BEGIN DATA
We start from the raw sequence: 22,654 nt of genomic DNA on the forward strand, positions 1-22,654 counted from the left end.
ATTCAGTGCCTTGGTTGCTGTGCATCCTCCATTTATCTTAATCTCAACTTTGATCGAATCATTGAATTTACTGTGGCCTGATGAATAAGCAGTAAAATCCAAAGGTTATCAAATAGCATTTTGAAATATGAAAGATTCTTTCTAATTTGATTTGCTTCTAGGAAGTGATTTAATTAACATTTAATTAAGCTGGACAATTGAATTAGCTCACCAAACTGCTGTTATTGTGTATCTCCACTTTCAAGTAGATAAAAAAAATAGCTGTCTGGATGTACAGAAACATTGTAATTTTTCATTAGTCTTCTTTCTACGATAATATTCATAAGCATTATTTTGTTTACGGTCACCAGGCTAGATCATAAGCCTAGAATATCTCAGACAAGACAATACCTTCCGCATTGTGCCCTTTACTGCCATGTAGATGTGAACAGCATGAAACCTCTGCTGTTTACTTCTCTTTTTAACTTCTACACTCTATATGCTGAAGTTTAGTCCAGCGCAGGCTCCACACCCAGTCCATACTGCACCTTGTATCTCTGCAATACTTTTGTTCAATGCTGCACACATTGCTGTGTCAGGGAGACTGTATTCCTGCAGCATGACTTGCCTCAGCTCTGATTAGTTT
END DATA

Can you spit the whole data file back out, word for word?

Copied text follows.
We start from the raw sequence: 22,654 nt of genomic DNA on the forward strand, positions 1-22,654 counted from the left end.
ATTCAGTGCCTTGGTTGCTGTGCATCCTCCATTTATCTTAATCTCAACTTTGATCGAATCATTGAATTTACTGTGGCCTGATGAATAAGCAGTAAAATCCAAAGGTTATCAAATAGCATTTTGAAATATGAAAGATTCTTTCTAATTTGATTTGCTTCTAGGAAGTGATTTAATTAACATTTAATTAAGCTGGACAATTGAATTAGCTCACCAAACTGCTGTTATTGTGTATCTCCACTTTCAAGTAGATAAAAAAAATAGCTGTCTGGATGTACAGAAACATTGTAATTTTTCATTAGTCTTCTTTCTACGATAATATTCATAAGCATTATTTTGTTTACGGTCACCAGGCTAGATCATAAGCCTAGAATATCTCAGACAAGACAATACCTTCCGCATTGTGCCCTTTACTGCCATGTAGATGTGAACAGCATGAAACCTCTGCTGTTTACTTCTCTTTTTAACTTCTACACTCTATATGCTGAAGTTTAGTCCAGCGCAGGCTCCACACCCAGTCCATACTGCACCTTGTATCTCTGCAATACTTTTGTTCAATGCTGCACACATTGCTGTGTCAGGGAGACTGTATTCCTGCAGCATGACTTGCCTCAGCTCTGATTAGTTT